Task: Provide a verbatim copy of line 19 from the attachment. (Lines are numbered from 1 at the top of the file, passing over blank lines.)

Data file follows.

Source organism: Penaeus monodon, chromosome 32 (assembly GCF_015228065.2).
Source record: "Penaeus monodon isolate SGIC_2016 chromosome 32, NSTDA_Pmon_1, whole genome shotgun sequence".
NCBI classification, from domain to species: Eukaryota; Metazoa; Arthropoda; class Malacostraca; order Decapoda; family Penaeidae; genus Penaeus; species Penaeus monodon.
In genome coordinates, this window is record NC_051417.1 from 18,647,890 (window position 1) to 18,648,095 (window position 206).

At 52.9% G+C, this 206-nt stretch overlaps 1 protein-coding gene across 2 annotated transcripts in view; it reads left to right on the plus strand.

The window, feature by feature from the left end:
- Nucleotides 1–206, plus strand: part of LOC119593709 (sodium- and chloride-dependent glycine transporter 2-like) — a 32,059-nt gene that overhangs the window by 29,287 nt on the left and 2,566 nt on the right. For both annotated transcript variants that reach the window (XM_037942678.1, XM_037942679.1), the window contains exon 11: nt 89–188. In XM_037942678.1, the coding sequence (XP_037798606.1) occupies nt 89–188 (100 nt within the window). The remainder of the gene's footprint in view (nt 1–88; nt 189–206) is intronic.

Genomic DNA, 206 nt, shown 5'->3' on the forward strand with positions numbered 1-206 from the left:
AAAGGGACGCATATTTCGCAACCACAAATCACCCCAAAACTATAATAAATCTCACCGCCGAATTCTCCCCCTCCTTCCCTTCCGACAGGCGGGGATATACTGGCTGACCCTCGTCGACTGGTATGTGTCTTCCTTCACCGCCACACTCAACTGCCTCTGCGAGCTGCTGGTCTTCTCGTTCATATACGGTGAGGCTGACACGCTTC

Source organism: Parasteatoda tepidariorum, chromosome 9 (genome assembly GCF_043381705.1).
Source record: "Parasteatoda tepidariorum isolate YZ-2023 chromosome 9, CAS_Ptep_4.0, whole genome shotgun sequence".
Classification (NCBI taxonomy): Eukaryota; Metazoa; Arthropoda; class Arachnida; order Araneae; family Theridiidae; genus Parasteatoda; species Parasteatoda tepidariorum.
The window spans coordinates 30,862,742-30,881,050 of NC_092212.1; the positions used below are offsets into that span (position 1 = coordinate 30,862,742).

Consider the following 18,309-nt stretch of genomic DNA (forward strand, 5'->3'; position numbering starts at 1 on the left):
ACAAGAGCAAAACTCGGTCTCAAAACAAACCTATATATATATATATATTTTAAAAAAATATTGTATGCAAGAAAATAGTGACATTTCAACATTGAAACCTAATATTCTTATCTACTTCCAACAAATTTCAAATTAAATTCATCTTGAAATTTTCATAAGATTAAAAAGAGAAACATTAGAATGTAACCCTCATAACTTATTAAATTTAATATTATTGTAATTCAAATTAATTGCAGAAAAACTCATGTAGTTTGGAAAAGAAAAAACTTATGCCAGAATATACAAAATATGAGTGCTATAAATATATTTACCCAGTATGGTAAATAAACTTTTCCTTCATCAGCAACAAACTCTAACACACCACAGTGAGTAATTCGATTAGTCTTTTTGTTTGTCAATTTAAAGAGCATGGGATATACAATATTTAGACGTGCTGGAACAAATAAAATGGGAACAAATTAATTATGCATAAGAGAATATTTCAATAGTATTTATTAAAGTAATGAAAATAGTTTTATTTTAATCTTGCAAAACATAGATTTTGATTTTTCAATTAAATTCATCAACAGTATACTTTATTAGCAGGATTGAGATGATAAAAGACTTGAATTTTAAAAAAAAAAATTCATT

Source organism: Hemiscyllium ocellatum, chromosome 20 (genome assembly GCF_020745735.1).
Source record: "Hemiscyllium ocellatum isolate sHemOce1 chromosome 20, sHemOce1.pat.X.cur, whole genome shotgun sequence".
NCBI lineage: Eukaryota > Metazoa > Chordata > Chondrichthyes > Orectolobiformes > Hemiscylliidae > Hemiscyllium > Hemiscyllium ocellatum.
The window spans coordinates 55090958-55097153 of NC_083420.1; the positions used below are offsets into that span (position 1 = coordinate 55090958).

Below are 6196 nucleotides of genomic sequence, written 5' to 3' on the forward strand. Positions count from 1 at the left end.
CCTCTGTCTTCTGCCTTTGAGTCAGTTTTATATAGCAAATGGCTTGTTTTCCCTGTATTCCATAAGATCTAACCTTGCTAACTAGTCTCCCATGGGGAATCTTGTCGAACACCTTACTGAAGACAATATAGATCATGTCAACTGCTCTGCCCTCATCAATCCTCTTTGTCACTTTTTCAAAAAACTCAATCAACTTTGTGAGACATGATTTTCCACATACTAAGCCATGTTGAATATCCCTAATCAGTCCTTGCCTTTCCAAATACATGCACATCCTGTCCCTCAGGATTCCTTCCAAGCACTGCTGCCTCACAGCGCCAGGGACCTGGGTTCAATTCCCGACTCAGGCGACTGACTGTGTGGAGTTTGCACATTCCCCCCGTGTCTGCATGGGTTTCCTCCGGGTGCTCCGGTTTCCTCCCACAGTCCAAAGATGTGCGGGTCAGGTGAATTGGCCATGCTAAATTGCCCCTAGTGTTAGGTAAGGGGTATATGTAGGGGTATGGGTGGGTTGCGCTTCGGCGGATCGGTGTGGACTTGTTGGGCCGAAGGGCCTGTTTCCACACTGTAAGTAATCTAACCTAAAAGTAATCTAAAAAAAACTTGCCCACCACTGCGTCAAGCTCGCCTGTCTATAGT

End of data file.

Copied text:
The window spans coordinates 55090958-55097153 of NC_083420.1; the positions used below are offsets into that span (position 1 = coordinate 55090958).